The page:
In Send-A-Problem, student teams participate in a series of problem solving rounds, and then evaluate alternative solutions offered by the different groups.
Groups of two to four students work on different problems during the same period of time. Each group receives a problem, discusses issues, and offers possible solutions. Problems can reflect a variety of complex questions, often without one right answer. Teams record their solutions for later evaluation. Each group then passes the problem to another group, which also contributes a solution and passes the problem on. After a number of rounds, time is called and each group evaluates and selects a best solution for one of the problems and reports their conclusion to the class.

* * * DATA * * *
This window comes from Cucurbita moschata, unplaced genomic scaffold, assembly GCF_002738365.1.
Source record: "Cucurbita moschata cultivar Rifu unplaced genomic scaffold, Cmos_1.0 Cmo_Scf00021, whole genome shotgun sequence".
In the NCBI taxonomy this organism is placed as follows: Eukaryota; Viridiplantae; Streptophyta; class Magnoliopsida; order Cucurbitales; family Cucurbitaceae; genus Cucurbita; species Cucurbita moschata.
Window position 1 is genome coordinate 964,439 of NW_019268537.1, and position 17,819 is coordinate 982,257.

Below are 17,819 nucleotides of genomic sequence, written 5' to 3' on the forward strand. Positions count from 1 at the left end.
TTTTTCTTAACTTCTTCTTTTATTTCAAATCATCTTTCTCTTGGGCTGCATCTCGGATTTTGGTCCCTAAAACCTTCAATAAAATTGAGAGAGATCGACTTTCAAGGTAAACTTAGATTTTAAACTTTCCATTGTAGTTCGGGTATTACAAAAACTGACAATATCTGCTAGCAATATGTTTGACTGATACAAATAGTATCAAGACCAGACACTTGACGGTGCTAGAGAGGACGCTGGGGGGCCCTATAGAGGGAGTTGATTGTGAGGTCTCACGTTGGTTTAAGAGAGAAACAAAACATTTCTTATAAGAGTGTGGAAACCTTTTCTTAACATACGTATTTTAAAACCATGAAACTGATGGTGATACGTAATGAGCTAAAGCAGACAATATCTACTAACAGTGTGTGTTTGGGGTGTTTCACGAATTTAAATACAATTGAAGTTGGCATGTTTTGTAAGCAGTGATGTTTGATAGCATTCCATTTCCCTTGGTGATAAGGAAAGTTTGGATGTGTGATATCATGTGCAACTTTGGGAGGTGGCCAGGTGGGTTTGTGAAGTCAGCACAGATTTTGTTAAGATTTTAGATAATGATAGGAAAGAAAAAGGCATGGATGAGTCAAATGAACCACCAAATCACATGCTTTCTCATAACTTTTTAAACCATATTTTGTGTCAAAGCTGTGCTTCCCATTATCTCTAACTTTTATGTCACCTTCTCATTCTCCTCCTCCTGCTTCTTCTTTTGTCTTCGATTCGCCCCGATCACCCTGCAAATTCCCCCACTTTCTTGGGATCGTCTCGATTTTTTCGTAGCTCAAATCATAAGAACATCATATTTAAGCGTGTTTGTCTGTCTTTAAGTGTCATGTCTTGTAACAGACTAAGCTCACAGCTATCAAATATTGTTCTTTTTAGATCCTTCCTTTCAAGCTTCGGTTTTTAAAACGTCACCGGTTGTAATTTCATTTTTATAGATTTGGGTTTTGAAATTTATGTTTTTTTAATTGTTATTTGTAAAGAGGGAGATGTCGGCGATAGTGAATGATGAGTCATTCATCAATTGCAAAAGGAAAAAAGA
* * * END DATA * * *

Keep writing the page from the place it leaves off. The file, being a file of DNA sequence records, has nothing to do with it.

Send-A-Problem nurtures collaborative problem solving and related thinking skills. The process encourages creativity in problem solving and emphasizes the value of different perspectives. Originally used in class, Send-A-Problem can be adapted for online learning through use of online forums.
- Barkley, E.F., Cross, K.P., & Major, C.H. (2005). Collaborative learning techniques. A handbook for college faculty. San Francisco: Jossey-Bass. Wiley. Kindle Edition.
- "On the Cutting Edge" on Send-A-Problem